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To Flash? Or not to Flash?
That’s a really good question. Hi everyone! Leo Notenboom here for askleo.com. You know, Adobe Flash has come under a lot of heat this last week. There have been several zero-day vulnerabilities that have been discovered and in most case quickly repaired. Zero-day, of course, means that the problem, the vulnerability, the bug has been found actually being exploited in the wild, meaning that there’s technically zero days to fix it before people are safe.
Now, this is not the first time. Flash has had many problems over the years. I’ll call it “permeable”. It seems to be full of holes. Now, several folks, including Facebook’s own director of security are now calling for Flash to be formally discontinued. I think they were formally calling on Adobe to declare an end of life for Flash.
And of course, many security experts are encouraging people to uninstall it completely and just stop using it. Not so fast. You know, it’s rarely that things would work out to be that simple. Flash has been around for a really, really long time and in fact that’s one of the problems; one of the things that leads up to our current situation with Flash. It’s really, really old code in its underpinnings.
The problem, of course, is that I figure it’s probably used one way or another on perhaps millions of websites. As we’ll see in a moment, some website owners, myself included, might not even know it. So, uninstalling it might end up making you safer, in fact it will end up making you safer, because you won’t be vulnerable to any Flash exploits no matter how many that might come up.
But, you know, you’ll also encounter websites and web services that will stop working for you because they require Flash. Now, some of these millions of sites are going to update. As it turns out, 99% of what Flash is used for, basically video and audio and multimedia on web pages is actually part of the HTML5 spec. It’s been out for several years now, and HTML5 is supported by all current, major browsers.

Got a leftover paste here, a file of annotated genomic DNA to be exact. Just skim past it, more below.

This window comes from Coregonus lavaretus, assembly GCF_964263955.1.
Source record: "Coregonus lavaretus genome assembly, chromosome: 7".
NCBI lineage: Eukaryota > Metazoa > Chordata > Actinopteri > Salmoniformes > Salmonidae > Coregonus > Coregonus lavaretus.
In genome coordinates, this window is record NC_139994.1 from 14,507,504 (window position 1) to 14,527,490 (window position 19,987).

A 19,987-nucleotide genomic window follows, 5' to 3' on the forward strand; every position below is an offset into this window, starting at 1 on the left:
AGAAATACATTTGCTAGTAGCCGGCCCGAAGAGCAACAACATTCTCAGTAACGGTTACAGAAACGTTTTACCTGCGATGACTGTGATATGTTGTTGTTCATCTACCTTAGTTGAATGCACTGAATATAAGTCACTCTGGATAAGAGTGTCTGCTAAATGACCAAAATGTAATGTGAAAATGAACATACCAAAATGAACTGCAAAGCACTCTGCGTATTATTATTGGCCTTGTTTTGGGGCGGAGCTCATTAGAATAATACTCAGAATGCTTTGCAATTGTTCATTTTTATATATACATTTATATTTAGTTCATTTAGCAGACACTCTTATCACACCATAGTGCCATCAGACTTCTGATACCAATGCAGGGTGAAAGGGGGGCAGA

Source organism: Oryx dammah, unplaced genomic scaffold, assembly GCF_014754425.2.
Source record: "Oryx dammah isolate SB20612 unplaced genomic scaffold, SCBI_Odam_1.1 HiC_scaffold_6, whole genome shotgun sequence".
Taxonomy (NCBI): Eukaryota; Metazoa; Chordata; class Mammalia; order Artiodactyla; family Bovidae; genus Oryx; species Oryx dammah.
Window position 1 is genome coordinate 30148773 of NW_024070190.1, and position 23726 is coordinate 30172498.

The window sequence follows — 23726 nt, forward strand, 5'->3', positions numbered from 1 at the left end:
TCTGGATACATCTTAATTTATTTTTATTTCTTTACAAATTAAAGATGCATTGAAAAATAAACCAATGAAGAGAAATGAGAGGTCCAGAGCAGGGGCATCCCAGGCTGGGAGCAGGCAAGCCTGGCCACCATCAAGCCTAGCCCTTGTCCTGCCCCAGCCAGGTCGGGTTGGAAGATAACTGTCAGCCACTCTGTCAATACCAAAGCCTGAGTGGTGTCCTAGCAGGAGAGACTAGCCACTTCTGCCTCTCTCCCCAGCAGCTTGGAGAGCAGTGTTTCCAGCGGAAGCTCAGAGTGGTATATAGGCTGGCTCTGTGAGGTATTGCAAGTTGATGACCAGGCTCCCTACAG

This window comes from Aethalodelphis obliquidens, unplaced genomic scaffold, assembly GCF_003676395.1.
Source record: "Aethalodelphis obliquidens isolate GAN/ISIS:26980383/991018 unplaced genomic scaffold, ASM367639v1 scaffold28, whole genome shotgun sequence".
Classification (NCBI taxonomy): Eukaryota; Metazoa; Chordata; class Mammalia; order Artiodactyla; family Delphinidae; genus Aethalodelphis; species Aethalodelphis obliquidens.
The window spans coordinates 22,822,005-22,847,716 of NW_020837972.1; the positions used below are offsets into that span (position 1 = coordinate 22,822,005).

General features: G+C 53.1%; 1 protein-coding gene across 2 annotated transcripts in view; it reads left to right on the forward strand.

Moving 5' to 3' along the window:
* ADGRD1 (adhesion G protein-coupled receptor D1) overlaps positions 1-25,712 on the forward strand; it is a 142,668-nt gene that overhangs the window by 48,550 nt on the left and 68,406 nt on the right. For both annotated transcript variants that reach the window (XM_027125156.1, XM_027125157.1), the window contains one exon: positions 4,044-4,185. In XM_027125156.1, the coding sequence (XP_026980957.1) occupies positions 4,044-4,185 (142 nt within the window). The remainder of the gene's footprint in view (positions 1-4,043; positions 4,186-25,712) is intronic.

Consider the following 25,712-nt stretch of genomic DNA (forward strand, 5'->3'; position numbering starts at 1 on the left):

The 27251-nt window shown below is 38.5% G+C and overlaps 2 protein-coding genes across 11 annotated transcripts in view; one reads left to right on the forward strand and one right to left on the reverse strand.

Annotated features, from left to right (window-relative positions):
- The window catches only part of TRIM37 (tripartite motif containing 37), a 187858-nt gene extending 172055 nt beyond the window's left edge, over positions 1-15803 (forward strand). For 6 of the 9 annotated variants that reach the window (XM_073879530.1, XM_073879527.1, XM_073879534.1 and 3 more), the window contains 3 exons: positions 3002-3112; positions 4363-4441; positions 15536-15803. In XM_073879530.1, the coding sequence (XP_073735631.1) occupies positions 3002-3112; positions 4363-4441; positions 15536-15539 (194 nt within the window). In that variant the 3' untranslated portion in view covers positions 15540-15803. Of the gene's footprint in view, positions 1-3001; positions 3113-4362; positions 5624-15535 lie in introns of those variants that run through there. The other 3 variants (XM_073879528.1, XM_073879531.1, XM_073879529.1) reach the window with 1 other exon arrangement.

It’s just already, all that stuff is built in without needing to install an additional plug-in or add-on like Flash. So, here’s the problem though – websites need to be updated to take advantage of HTML5. Now, many of those millions of sites, of course, they’re going to get updated. It’s not going to be a problem. The problem, on the other hand, is that many of them will not be updated. They will continue to use and require Flash.
Now, I am slightly embarrassed to say that I turn out to be one, or actually two or three of those millions of sites. The problem is this – until yesterday the audio player on askleo.com that I use at the bottom of all current articles to play the podcast version, the audio version of each article turned out to require Flash.
Now, fortunately I was able to make a simple change to the plug-in that I use to provide that functionality on each page so it was a quick change and all of the players now are HTML5 compatible, and they just work there. Unfortunately, that’s not true for a couple of my other sites; specifically, the Members Only site that contains the videos that accompany your purchase of many of my Ask Leo! books.
When you purchase a book, you have an opportunity to register and get an account on members.askleo.com where you can access bonus material, and much of that material, in fact most of that bonus material usually takes the form of videos. Videos that can either be downloaded (which of course is not affected by any of this) or can be played directly on the web page, which is.
As it turns out, the video player that I’m using right now requires Flash. Whoops! So, the problem here of course is that’s going to work on my part to go through and fix. I actually have to touch every page that holds the video and make some changes to use a different approach that will allow the video to be played using HTML5 assumptions rather than using Flash.
Well, as it turns out, the library that I chose requires Flash. Now, ten years ago, that was the perfectly valid assumption; a perfectly valid requirement, and in fact, that’s one of the reasons that Flash became so popular, because Flash was being used to provide video on again, millions of different websites. It was the way to do it.